In this age of party-line votes, a very interesting vote came about in the Senate today.
At issue was $1.75 billion to build seven more F-22 fighters. We now have 87 of them and the Pentagon agrees with the administration that we don't need any more. The plane has not been used on a single sortie in Iraq or Afghanistan, and it has become the epitome of the modern-military industrial complex-- a hugely expensive piece of military hardware that we are practically bursting at the gills with now and which even the military wants more of about as much as they want more saddles for horse-mounted cavalry units. The Obama administration felt so strongly about this program and how useless the F-22 is that the President issued his first veto threat if this were to remain in the defense authorization bill.
In fact, the only reason the F-22 has lasted this long is that it is produced by Lockheed-Martin which employs production workers in most states.
The debate today focused largely on economics-- the economics of laying people off during a recession.
I can certainly understand that argument but my response would be why Senators who protested loudly about jobs (like Georgia's Saxby Chambliss, in whose state the largest number of workers are located) didn't feel that way back when we were talking about the stimulus. Ironically, a co-sponsor of the measure to delete the funding for the F-22's, Carl Levin of Michigan (along with John McCain, who considers the F-22 to be a waste of money and a detriment to the military) is from a state where thousands of auto workers only have a job today because of massive Government intervention in GM and Chrysler, jobs that Chambliss wanted to see disappear.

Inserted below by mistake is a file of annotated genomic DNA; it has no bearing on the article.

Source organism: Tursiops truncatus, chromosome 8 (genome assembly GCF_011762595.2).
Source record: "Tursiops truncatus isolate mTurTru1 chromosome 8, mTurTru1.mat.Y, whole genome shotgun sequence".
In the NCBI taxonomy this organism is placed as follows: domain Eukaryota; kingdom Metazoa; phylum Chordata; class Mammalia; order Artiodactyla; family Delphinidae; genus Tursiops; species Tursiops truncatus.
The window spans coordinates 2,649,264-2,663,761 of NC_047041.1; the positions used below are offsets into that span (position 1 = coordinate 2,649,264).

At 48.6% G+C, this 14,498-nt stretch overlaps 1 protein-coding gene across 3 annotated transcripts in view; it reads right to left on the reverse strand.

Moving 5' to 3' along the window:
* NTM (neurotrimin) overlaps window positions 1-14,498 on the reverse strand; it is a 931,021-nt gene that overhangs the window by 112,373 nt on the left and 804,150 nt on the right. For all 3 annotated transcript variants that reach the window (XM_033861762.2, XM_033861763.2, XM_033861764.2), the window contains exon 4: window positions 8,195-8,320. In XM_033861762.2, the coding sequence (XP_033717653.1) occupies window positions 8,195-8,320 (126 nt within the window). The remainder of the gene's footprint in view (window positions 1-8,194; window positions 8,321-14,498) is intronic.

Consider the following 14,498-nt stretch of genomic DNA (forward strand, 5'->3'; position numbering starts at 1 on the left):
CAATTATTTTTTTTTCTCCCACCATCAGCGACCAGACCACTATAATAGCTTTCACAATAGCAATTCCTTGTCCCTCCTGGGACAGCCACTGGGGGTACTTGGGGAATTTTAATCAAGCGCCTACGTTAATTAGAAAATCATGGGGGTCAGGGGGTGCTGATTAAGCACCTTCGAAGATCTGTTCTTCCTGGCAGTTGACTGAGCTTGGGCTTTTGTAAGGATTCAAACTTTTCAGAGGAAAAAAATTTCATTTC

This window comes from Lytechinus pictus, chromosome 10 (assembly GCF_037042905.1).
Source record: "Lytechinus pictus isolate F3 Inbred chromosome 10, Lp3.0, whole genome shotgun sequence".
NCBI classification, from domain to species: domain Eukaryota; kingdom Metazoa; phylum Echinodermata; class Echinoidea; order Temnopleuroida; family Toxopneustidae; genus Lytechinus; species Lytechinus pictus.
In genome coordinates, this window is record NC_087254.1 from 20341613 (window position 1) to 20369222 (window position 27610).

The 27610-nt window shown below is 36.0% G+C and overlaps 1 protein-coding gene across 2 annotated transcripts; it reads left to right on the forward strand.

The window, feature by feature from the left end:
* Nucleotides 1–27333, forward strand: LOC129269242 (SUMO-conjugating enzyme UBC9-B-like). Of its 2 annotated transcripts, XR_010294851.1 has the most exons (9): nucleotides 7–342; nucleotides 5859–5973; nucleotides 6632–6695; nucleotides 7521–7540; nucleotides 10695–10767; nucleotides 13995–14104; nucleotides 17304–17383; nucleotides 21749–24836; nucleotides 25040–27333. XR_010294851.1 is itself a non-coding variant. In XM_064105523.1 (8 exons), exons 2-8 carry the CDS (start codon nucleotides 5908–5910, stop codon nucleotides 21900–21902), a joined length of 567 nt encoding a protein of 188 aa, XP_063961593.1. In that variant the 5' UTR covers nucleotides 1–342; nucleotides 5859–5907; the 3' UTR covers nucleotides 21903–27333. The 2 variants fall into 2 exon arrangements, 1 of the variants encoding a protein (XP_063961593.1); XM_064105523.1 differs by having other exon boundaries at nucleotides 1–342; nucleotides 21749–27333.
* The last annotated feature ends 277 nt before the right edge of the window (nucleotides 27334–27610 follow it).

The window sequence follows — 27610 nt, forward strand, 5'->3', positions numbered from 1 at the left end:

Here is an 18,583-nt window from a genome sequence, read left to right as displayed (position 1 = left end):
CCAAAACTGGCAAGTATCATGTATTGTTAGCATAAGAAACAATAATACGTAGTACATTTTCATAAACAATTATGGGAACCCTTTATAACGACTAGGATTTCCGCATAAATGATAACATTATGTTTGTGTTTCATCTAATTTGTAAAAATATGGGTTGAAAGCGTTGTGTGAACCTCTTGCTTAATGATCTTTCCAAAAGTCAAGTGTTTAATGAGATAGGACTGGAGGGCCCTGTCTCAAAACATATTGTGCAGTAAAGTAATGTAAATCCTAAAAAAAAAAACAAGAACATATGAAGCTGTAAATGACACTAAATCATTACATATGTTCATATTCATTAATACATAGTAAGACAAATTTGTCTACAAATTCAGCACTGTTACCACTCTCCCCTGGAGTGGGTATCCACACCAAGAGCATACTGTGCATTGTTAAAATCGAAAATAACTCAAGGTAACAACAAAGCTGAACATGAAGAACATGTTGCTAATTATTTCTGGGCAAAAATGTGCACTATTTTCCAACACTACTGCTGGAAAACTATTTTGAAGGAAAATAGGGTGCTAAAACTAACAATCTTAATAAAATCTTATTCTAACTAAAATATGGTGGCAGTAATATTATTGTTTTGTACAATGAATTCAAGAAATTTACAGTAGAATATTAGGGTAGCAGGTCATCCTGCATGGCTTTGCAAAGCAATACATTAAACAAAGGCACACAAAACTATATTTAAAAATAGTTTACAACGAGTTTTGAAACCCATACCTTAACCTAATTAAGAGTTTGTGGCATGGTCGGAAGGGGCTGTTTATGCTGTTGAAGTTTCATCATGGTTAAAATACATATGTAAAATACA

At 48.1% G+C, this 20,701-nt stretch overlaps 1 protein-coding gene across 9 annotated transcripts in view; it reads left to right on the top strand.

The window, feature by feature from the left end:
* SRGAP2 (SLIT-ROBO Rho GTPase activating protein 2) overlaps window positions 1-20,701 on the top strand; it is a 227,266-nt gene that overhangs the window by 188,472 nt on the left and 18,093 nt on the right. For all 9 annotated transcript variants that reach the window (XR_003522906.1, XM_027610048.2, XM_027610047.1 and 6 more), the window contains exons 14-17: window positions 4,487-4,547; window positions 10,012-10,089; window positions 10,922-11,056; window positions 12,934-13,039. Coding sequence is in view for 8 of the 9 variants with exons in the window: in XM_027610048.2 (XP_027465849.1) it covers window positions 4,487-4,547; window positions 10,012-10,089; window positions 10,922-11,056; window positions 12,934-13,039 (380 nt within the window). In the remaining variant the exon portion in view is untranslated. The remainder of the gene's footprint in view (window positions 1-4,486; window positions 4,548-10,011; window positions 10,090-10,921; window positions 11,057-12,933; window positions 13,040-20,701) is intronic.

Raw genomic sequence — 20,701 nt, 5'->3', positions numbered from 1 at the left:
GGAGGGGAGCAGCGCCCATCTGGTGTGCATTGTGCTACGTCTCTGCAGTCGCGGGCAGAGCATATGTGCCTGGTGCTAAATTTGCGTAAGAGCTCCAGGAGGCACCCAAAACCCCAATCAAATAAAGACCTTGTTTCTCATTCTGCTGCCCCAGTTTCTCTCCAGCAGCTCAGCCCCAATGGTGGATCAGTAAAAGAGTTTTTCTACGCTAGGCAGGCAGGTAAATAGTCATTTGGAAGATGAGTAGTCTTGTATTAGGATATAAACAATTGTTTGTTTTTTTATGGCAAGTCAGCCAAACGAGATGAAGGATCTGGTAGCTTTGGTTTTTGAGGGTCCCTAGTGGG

However, while one can make a case for saving jobs at automobile factories that make a product that people will use, it is hard to make a similar case for saving jobs at a factory producing an aircraft that few people will ever fly and which has so many problems that it has never actually been flown in a war zone.
The vote in the Senate reflects the confused politics of the F-22. The roll call vote was 58-40 to kill the plane. Democrats voted 42-14 to kill it. Republicans voted to keep making the plane, but by 25-15. The Senate's two independents were also split, with Bernard Sanders wanting to ax the F-22 program and Joe Lieberman in favor of continuing to build it.
Ultimately killing the program was the right thing to do. It is hard to get action sometimes in a body where so many competing interests are at work but I commend the Senate for this vote. And it is a reminder that every now and then a bipartisan coalition will form to do the right thing.